Paranthropus is a strange off-shoot of humanity that split from our lineage 3 – 4 million years ago. They’re famously bizarre, having a crest on the top of their skull, huge teeth and an even bigger jaw. These features earned the first Paranthropine discovered the nickname “nut cracker man” (Boyd and Silk, 2009).
Despite this, subsequent research has revealed that they didn’t actually eat a lot of nuts. Micorwear analysis of their teeth shows they actually had a very soft diet whilst the isotopes in their bones shed light on just what these soft foods were (different food sources contain different ratios of isotopes. Marine food, for example, tends to have more of one isotope of Nitrogen than terrestrial food sources). Examining the isotopes present in Paranthropus boisei indicates they were eating grasses and/or sedges (Sponheimer et al., 2006).
Although grasses (and/or sedges) aren’t particularly hard they are very tough and would require a lot of chewing to grind them up. They’re also quite low calorie foods, so the Paranthropines would probably have to have eaten a lot of them to survive. Thus Paranthropus would’ve had to have spent a lot of time chewing, which would explain their huge jaws: they give them the stamina to do so (Cerling et al., 2011).
It would seem Paranthropus was almost a “human cow”, spending their days chewing plant matter. Gorillas live of leaves, which is another type of tough, low calorie food. As such they face the same problems Paranthropus would have and – like Paranthropus – they’ve developed a crest and large jaws.
However, some researchers think that the “cow” hypothesis doesn’t explain every bizarre part of Paranthropus. In particular, they argue that it cannot explain why teeth were unusually large and had very thick enamel (together called megadontia). These researchers point out that megadontia is only present in modern species that eat very hard food. Like nuts (Yeakel et al., 2013).
So is Paranthropus “nut cracker man” after all? These dissidents don’t think so. Rather, they point out that roots and tubers (known as underground storage organs or “USOs”) both very hard and would’ve been quite common in the environments Paranthropines inhabited. They’re also often eaten by many species living in these environments today (Laden and Wrangham, 2005). But if they were regularly eating these USOs, why don’t their teeth have the microwear scratches that result from eating hard food?
A new paper investigates this contradiction by simulating the circumstances under which USOs would become the preferred food choice for humans with megadontia. This simulation revealed that Paranthropus would not have been eating USOs year round. In fact, they only really became a viable option during very dry periods where most other food sources disappeared. Their simulation also found that when they ate grasses, they probably preferred the seeds rather than the leaves.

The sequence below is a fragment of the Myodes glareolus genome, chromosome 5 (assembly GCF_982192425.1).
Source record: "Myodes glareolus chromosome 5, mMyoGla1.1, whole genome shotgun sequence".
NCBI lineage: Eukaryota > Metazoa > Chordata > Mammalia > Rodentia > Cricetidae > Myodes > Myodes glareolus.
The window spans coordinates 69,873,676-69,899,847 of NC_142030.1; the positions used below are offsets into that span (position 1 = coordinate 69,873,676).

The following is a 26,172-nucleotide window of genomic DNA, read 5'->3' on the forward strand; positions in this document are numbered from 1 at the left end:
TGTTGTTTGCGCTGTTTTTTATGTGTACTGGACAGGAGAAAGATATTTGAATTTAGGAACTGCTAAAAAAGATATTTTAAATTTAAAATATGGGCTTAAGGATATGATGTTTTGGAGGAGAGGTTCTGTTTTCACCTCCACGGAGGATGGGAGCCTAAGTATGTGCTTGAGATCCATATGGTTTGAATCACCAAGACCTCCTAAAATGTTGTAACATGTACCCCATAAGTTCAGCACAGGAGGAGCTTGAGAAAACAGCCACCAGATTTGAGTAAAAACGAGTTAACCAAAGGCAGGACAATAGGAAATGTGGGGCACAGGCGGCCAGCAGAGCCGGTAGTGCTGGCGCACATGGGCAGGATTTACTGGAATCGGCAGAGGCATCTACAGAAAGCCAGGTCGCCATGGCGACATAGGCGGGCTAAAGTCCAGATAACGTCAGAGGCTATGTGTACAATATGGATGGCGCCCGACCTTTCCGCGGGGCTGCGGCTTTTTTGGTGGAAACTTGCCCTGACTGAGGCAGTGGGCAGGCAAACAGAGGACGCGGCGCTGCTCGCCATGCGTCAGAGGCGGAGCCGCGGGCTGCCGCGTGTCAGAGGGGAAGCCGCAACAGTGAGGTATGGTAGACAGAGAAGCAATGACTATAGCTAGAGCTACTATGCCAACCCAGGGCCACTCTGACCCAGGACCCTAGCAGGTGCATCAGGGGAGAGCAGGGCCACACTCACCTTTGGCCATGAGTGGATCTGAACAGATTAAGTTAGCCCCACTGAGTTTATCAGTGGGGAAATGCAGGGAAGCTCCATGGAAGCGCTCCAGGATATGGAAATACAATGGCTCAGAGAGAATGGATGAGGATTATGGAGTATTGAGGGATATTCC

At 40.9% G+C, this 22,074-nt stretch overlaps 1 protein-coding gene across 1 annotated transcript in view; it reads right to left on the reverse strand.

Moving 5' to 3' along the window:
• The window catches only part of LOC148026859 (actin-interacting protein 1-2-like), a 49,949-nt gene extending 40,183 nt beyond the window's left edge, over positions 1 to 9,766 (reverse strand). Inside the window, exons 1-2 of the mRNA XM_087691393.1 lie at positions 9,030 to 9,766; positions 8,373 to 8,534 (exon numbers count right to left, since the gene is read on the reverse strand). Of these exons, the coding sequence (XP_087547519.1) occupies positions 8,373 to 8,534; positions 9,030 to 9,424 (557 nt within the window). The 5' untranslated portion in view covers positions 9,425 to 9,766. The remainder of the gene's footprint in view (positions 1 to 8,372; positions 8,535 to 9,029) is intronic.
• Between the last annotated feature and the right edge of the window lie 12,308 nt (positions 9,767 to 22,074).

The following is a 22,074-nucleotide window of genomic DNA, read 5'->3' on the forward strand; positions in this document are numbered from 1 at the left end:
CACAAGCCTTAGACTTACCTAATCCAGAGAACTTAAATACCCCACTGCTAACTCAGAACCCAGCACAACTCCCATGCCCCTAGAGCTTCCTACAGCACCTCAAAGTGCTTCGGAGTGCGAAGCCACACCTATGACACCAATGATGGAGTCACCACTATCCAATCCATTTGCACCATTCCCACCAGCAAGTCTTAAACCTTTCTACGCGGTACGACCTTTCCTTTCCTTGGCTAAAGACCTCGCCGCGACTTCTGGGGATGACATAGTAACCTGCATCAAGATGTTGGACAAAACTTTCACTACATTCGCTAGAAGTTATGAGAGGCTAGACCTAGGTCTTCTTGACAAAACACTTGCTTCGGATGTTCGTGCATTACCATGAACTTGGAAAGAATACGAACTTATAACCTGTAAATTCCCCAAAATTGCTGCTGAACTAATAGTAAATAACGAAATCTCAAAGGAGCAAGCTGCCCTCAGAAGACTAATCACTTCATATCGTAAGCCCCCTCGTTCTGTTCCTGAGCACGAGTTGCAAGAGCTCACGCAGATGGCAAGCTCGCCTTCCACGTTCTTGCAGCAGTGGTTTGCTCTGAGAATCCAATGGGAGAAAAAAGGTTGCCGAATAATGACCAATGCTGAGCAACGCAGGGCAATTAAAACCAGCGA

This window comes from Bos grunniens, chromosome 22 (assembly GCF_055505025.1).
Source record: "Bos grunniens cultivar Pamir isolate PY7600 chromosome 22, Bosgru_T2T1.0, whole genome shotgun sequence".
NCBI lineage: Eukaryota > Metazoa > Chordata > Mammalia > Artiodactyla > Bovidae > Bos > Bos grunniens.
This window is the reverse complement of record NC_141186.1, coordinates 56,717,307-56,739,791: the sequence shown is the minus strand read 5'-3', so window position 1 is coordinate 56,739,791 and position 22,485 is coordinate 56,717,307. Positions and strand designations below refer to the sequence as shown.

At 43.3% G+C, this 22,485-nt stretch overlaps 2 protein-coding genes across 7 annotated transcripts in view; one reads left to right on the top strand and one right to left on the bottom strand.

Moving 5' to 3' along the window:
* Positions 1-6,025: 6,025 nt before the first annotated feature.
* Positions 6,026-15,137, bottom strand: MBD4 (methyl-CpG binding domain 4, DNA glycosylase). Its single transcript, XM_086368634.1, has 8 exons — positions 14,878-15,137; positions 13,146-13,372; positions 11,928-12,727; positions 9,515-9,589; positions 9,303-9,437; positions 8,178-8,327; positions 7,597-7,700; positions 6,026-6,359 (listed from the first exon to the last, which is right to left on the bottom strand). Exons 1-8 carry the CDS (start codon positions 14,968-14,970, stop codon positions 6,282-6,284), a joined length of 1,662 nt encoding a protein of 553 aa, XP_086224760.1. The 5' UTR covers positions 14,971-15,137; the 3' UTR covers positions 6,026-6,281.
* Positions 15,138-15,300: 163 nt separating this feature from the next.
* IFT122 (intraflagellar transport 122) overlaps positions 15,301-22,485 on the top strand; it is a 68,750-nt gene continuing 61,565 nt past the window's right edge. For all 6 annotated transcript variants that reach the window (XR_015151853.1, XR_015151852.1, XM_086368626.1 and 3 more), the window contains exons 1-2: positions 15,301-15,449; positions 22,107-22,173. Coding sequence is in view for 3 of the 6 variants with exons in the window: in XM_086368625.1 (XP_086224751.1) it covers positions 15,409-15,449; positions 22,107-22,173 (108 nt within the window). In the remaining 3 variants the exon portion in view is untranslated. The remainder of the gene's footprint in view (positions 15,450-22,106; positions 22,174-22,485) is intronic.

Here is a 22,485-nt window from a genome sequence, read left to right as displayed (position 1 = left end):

In other words, USOs were a “fall-back food” Paranthropus survived off during droughts. As such their megadontia was not an adaptation to help them with their every day diet but a last line of defence in case of extreme environmental conditions. This would also explain why there’s little isotopic and microwear evidence for eating hard foods: these lines of evidence only detect diet over the course of a lifetime. A short period of eating hard foods won’t be recorded (Yeakel et al., 2013).
Of course, this does mean it’s rather difficult to test their simulation against real world data. That said, it isn’t the only investigation to suggest USOs were fall-back foods, suggesting that their results should not be dismissed (Laden and Wrangham, 2005). Nonetheless, a degree of skepticism is warranted until someone figures out a way to double check their simulation with actual, physical analyses.
So it would seem the diet of Paranthropus is surprisingly varied, which raises a whole host of interesting questions. For example, it was long assumed that their reliance on one type of food made them vulnerable to environmental change and unable to compete with more versatile species (Grove, 2012). If they were capable of living off these fall-back foods, why did they die out?
And do we, like the Paranthropines, have any adaptations that aren’t intended for every day use? Although our molars are much smaller than those of the human cows, we still have much thicker enamel than most living apes. Are we also adapted for fall-back foods?
Despite being over 50 years old Paranthropus is still finding ways to surprise us. I guess it just proves the old biology saying: “evolution is smarter than you.”
Boyd, R., & Silk, J. B. (2009). How Humans Evolved. WW Norton & Company, New York.
Cerling, T. E., Mbua, E., Kirera, F. M., Manthi, F. K., Grine, F. E., Leakey, M. G., … & Uno, K. T. (2011). Diet of Paranthropus boisei in the early Pleistocene of East Africa. Proceedings of the National Academy of Sciences, 108(23), 9337-9341.
Grove, M. (2012). Amplitudes of orbitally induced climatic cycles and patterns of hominin speciation. Journal of Archaeological Science, 39(10), 3085-3094.
Laden, G. and R. Wrangham, 2005. The rise of the hominids as an adaptive shift in fallback foods: plant underground storage organs (USOs) and australopith origins. Journal of Human Evolution 49:482–498
Sponheimer, M., Passey, B. H., De Ruiter, D. J., Guatelli-Steinberg, D., Cerling, T. E., & Lee-Thorp, J. A. (2006). Isotopic evidence for dietary variability in the early hominin Paranthropus robustus. Science, 314(5801), 980-982.
Yeakel, J. D., Dominy, N. J., Koch, P. L., & Mangel, M. (2013). Functional morphology, stable isotopes, and human evolution: a model of consilience.Evolution.